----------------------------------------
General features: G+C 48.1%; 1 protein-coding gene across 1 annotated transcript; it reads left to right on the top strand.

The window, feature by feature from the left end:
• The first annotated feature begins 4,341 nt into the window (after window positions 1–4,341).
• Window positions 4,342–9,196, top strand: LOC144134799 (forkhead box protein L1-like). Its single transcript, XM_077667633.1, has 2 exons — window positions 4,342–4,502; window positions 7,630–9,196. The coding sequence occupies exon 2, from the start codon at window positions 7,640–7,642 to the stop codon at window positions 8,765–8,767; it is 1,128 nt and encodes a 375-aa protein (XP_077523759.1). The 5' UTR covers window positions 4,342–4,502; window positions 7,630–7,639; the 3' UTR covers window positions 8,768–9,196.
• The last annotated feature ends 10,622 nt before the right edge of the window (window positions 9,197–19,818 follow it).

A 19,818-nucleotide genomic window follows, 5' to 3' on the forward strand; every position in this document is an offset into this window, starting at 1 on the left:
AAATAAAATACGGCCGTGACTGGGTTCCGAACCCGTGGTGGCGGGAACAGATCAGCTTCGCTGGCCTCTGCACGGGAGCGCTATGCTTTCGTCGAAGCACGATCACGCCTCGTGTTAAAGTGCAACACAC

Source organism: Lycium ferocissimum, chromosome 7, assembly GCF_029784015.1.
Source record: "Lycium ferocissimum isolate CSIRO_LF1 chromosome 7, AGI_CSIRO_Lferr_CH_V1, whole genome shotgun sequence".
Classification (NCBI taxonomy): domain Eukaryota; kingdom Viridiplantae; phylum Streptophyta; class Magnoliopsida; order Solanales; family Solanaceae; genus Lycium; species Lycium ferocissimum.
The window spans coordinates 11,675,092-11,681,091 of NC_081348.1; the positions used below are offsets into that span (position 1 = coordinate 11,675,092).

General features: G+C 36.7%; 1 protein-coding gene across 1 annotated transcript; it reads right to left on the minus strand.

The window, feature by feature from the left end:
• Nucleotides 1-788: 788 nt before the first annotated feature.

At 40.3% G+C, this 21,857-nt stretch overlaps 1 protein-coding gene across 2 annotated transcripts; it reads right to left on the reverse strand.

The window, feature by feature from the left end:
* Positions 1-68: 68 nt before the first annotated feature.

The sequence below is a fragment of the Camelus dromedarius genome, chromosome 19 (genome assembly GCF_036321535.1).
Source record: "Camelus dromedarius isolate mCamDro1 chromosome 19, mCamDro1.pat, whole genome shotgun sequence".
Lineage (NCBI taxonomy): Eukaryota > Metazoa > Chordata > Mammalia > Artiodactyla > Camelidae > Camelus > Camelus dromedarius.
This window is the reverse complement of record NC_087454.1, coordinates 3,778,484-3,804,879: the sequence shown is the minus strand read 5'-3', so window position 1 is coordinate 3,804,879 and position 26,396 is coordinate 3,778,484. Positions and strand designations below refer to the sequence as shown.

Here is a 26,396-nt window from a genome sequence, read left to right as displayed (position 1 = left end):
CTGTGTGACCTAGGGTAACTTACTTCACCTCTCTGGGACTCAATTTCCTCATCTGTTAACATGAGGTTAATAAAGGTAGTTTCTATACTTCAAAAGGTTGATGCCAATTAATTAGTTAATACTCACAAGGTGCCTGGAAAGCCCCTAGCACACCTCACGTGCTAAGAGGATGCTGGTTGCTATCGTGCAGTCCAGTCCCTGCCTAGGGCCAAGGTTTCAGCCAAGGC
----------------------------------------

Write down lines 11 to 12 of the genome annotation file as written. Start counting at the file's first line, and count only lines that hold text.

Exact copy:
The window spans coordinates 11,675,092-11,681,091 of NC_081348.1; the positions used below are offsets into that span (position 1 = coordinate 11,675,092).

General features: G+C 36.7%; 1 protein-coding gene across 1 annotated transcript; it reads right to left on the minus strand.